On Stage: Reaching For the Big Top


We think of Cirque du Soleil as life under the Big Top with a decidedly European flair and a repository for artists and acts with an exotic accent. But Cirque also has room for an all-American girl in its ranks, someone who has grown up shooting for the top.

Residents of Irwin, a suburb east of Pittsburgh, where she and her sister were always running and flipping around the back yard, Corey Hartung’s parents took note and sent them to Jutec Kasamon’s gym to play around there. She easily became the top gymnast there, but Corey had bigger goals. She set her sights on Kelli Hill’s facility in Maryland, the former home to Olympians Dominique Dawes, Courtney Kupets and Elyse Ray.

“It was intense,” Corey admitted on a recent trip to Pittsburgh to promote her Cirque show, Saltimbanco. “But I don’t regret a second of it. Kelli was demanding, yet outside the gym she was a great woman, a great mother, a great friend. She really cared about her gymnasts, too…encouraged us to go to high school dances and the prom.”

It worked — Corey became an elite gymnast on the U.S. National Team as a high school senior.

When it came time to choose a collegiate team, Corey was recruited by Rhonda Faehn at the University of Florida, one of the top-ranked in the U.S., where she racked up more honors, among them ten all-American titles.

Corey graduated in 2009 with a degree in sports management and a minor in business. But she wasn’t ready to give up the business of gymnastics. Her coach had connections with Cirque and suggested that the Montreal-based organization might be a good fit.

Blessed with a flexibility and line that had set her apart on beam and floor, Corey moved from athlete to artist after a six-month training period to perform in the touring production of Saltimbanco. No more competition — instead she relied more on acting, dance and drawing the audience into the show.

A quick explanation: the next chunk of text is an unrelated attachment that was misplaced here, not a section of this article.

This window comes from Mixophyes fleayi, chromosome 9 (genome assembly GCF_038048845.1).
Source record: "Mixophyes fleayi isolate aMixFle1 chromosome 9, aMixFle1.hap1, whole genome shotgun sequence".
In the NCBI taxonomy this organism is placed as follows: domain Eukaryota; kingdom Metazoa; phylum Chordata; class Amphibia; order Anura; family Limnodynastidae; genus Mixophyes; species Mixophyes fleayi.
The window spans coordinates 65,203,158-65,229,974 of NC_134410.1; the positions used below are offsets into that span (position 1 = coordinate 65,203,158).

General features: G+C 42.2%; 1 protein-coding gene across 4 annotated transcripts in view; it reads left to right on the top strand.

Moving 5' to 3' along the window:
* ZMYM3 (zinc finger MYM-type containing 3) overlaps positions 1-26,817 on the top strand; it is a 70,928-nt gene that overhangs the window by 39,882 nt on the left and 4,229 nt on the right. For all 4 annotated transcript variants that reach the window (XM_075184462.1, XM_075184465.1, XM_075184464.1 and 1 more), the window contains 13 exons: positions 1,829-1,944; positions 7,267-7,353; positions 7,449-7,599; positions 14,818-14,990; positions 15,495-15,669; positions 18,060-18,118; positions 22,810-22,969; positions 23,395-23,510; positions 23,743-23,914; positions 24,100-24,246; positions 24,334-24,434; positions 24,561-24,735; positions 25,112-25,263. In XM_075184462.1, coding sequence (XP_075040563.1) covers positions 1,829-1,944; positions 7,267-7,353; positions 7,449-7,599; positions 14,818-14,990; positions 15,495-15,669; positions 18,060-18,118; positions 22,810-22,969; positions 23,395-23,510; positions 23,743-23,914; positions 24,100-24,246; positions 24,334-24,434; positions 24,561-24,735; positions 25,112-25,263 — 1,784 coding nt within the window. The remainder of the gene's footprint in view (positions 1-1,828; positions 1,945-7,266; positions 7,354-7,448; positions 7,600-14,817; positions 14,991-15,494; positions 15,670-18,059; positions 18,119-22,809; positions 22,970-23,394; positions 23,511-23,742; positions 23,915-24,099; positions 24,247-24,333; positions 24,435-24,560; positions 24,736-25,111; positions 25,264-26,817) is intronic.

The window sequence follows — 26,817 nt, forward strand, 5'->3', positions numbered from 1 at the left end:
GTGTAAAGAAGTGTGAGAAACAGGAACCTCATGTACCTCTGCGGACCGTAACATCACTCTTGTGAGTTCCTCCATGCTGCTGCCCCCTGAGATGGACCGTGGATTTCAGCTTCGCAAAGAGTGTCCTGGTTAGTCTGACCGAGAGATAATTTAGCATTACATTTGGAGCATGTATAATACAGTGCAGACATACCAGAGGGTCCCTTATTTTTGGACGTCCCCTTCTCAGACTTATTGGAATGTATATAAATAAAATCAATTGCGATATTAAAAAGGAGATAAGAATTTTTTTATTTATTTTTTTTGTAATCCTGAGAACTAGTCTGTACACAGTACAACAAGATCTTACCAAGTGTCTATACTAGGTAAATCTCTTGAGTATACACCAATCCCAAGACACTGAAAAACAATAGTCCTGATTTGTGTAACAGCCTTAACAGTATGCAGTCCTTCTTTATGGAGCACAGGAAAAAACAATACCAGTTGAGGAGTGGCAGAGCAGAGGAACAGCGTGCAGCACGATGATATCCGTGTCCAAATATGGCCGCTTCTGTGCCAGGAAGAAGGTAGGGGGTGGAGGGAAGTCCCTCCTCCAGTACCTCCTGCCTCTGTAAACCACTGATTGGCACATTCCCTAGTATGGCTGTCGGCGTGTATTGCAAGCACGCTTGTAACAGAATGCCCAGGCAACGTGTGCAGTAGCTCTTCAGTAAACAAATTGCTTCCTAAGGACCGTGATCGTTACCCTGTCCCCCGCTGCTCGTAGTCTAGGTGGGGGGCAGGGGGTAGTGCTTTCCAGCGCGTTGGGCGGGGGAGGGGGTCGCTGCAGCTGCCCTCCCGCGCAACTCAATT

The story line of Saltimbanco is simple. The title plays upon the Italian phrase, “saltare in banco,” which means “to jump on a bench.” But the “bench” is located in the hustle and bustle of a fantastical city (perhaps Italian as well), punctuated with skyscrapers and loaded with “an abundance of joyful and colorful acrobatics.”

Corey began with the Bungees, becoming a bird with the aid of bungee cords and trapezes. (She never tried bungee-jumping in real life, but had done sky-diving.) But Pittsburghers will see her in the opening Adagio, a hand-balancing act that resembles acro-sport and where she plays the Mama in an ever-changing familial unit with Papa and Child. She also appears in the spectacular Russian Swing, an audience favorite where the performers are shot up to 30 feet in the air.

Corey has literally flown around the world, though, in her two years with Saltimbanco, just coming in from Taiwan and hitting “cool places” like Australia and South Africa along the way. Between shows she traveled, visiting cities like Barcelona and Florence.

“It’s an amazing opportunity,” the modest young blonde says. Indeed, she has been surrounded by all things “bright and happy and fun and cheerful” in Saltimbanco, one of Cirque’s favorite shows and a production that has toured nearly 50 countries over the course of 20 years. But it’s all coming to an end with the last few performances before the grand finale in Montreal this December.

Corey might be keeping her options open, however. She’s seen three of Cirque’s traveling shows, plus three in Las Vegas, where “O” is her favorite — could she be dusting off her swimsuit?

Nonetheless, for someone who has been shooting for the top, it’s obvious that she has learned to soar through life.

See Listings for more Saltimbanco information.

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